Exuding allure and power in equal measure, this work twists the conventions of portraiture, shifting its connotations from the familiar to the exotic, even the seductively dangerous. The high neckline, fabrics whose billowing obscure any bodily silhouette, and arms clasped around the body, seem to deny the viewer the kind of erotic frisson which the beauty of her face might imply, and yet Risi's expression makes very clear that this is not done out of defensiveness or weakness, but as a gesture of control. The strong features and almost imperceptible, subtly disdainful smile, combine with the downward angle of the gaze to create a sense of imperiousness. Similarly, the dramatic contrasts of coloring in hair and skin compliment the use of sfumato, or smokiness, in the eyes, which at once beautifies and shrouds them in mystery. With the background so close and spare, there is no escaping the figure, nor losing her in other detail, leaving the viewer to be pierced by her amused and self-assured indifference.
The contemporary reviewer F.G. Stephens wrote in The Athenaeum that the figure of Risi was "worthy of Lucrezia Borgia", the noblewoman and reputed femme fatale of the Florentine Renaissance. Certainly, Leighton's model seems to embody the seductiveness and ruthlessness associated with this historical figure, but the connotations of her expression and appearance also make other nods to Italian art history. The critic Richard Dorment notes that "the sfumato [...] and her thin smile evoke Leonardo, while the lush, scumbled colors and luxurious fabrics recall Veronese". The latter was a comparison that Queen Victoria herself made with reference to Leighton's style while describing her purchase of Cimabue's Celebrated Madonna.
Standing on a marble ledge, Icarus and his father Daedalus are almost nude, save for some artfully billowing drapery. The son reaches up earnestly to grasp the wings fastened on his back, while the older man offers words of advice or warning. Beyond the plinth and statue in the immediate background, the image falls away dramatically, revealing a lush cove, deep blue ocean, and distant mountain range.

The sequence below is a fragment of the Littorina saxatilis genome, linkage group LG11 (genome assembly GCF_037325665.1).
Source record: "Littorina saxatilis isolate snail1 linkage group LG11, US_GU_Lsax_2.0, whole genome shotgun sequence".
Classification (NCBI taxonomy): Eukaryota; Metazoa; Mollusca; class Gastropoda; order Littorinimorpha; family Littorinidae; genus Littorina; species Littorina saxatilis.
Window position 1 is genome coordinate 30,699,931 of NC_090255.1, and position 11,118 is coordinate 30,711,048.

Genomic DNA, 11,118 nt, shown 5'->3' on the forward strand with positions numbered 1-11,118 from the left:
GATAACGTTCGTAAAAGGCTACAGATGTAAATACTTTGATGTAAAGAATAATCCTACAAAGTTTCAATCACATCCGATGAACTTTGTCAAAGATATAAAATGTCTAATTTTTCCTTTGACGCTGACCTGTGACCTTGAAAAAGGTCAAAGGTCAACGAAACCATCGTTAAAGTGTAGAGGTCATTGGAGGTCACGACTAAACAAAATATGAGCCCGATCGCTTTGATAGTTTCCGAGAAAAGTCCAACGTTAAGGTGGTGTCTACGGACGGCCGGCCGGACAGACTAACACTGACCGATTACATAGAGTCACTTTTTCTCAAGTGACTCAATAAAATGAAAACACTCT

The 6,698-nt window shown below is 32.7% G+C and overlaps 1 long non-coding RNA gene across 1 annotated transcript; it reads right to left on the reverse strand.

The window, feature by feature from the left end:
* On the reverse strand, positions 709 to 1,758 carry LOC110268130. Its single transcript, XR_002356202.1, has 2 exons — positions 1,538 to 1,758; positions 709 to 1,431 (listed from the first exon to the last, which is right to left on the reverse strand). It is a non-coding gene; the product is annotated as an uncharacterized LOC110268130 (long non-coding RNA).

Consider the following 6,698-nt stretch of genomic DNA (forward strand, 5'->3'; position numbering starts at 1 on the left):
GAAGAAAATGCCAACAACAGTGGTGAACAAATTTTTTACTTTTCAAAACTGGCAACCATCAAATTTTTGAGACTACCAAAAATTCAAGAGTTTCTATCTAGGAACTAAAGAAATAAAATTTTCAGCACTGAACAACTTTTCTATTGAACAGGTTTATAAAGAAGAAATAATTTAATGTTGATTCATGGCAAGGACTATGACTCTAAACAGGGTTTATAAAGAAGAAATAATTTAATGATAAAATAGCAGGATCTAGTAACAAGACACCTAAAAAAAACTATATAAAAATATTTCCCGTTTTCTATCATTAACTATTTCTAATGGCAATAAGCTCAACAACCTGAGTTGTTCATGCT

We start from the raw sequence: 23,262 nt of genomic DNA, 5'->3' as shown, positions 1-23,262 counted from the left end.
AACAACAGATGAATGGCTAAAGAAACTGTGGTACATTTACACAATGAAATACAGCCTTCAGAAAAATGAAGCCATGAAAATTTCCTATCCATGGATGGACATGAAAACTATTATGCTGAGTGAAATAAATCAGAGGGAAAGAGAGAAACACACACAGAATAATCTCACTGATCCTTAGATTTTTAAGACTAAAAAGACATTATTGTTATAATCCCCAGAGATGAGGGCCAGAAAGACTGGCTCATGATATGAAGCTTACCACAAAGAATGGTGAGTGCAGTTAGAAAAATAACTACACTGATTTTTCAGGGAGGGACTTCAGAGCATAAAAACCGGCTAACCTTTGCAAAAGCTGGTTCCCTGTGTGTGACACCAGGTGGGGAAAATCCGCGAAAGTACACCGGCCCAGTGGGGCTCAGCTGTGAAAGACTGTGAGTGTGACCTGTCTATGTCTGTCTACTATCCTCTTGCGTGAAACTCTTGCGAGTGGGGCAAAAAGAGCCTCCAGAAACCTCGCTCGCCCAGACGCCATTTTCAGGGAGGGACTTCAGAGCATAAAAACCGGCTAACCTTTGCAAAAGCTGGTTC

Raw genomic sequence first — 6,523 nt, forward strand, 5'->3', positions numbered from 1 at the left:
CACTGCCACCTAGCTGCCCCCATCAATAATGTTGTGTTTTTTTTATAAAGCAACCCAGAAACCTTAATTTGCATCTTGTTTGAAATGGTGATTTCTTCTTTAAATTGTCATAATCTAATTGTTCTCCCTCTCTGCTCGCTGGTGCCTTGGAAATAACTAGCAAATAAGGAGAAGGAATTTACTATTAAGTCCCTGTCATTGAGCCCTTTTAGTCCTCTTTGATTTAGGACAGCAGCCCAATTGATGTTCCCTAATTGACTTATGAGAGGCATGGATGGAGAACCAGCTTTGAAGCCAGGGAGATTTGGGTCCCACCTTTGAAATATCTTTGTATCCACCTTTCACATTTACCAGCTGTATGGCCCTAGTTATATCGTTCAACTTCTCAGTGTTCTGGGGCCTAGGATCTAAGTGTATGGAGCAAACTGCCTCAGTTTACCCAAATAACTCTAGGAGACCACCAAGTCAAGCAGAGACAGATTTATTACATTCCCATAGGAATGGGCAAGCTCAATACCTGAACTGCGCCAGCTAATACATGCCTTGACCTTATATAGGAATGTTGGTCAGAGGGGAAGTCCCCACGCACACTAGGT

In Greek mythology Daedalus is the father of Icarus, who crafts wings for himself and his son to escape their bondage on Knossos. Despite being warned, Icarus flies too close to the sun, melting his wax wings and falling to his death. The artist depicts the moment before the consummation of the tragedy, Icarus's hubristic confidence evident in his single-minded gaze towards the horizon, whilst Daedalus's concern is suggested in his close grasping of his son's body, and of the wing-straps around his chest. The fact that Icarus seems to grasp at air rather than his hand-straps may hint at what is about to unfold.
At the forefront of this image, as with so much of Leighton's work, is the beauty of the youthful male body. Icarus's supple musculature and strong facial profile are picked out against the almost Rococo swirl of black material, offering a prototype of the homoerotic male nude commonplace in Aesthetic and Symbolist art of the late nineteenth century. The fact that the background falls away so drastically from the outcrop induces a sense of vertigo for the viewer, a danger that Icarus's bright beauty initially masks. In this way, just like Icarus, we are invited to focus on the exhilaration of discovery over and above our awareness of danger.